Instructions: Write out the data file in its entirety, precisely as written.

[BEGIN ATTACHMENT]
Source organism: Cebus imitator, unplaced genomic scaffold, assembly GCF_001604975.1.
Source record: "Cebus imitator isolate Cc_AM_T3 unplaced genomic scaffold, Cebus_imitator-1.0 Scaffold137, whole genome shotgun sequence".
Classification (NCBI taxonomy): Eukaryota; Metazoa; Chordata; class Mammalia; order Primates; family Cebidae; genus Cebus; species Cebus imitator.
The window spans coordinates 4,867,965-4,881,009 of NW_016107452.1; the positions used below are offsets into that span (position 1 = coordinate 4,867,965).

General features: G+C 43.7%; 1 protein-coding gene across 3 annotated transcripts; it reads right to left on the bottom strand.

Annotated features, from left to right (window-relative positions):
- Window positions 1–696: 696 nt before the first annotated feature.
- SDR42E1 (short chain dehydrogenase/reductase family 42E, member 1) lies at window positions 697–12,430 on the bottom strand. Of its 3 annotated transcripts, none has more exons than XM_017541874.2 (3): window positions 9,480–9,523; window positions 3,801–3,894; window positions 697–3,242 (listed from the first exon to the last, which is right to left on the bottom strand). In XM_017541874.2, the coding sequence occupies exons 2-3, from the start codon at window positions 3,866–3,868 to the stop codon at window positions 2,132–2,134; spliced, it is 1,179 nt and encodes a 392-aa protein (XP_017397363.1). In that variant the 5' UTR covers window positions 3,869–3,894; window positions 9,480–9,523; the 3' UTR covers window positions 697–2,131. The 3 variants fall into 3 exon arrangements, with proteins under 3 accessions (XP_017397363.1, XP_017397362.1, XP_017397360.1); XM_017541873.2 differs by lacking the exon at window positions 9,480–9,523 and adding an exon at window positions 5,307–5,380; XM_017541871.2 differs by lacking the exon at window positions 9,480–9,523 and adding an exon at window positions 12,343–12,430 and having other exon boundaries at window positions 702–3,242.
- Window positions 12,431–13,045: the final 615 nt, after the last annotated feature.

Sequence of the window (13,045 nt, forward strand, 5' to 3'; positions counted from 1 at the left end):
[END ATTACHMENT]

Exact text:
Source organism: Cebus imitator, unplaced genomic scaffold, assembly GCF_001604975.1.
Source record: "Cebus imitator isolate Cc_AM_T3 unplaced genomic scaffold, Cebus_imitator-1.0 Scaffold137, whole genome shotgun sequence".
Classification (NCBI taxonomy): Eukaryota; Metazoa; Chordata; class Mammalia; order Primates; family Cebidae; genus Cebus; species Cebus imitator.
The window spans coordinates 4,867,965-4,881,009 of NW_016107452.1; the positions used below are offsets into that span (position 1 = coordinate 4,867,965).

General features: G+C 43.7%; 1 protein-coding gene across 3 annotated transcripts; it reads right to left on the bottom strand.

Annotated features, from left to right (window-relative positions):
- Window positions 1–696: 696 nt before the first annotated feature.
- SDR42E1 (short chain dehydrogenase/reductase family 42E, member 1) lies at window positions 697–12,430 on the bottom strand. Of its 3 annotated transcripts, none has more exons than XM_017541874.2 (3): window positions 9,480–9,523; window positions 3,801–3,894; window positions 697–3,242 (listed from the first exon to the last, which is right to left on the bottom strand). In XM_017541874.2, the coding sequence occupies exons 2-3, from the start codon at window positions 3,866–3,868 to the stop codon at window positions 2,132–2,134; spliced, it is 1,179 nt and encodes a 392-aa protein (XP_017397363.1). In that variant the 5' UTR covers window positions 3,869–3,894; window positions 9,480–9,523; the 3' UTR covers window positions 697–2,131. The 3 variants fall into 3 exon arrangements, with proteins under 3 accessions (XP_017397363.1, XP_017397362.1, XP_017397360.1); XM_017541873.2 differs by lacking the exon at window positions 9,480–9,523 and adding an exon at window positions 5,307–5,380; XM_017541871.2 differs by lacking the exon at window positions 9,480–9,523 and adding an exon at window positions 12,343–12,430 and having other exon boundaries at window positions 702–3,242.
- Window positions 12,431–13,045: the final 615 nt, after the last annotated feature.

Sequence of the window (13,045 nt, forward strand, 5' to 3'; positions counted from 1 at the left end):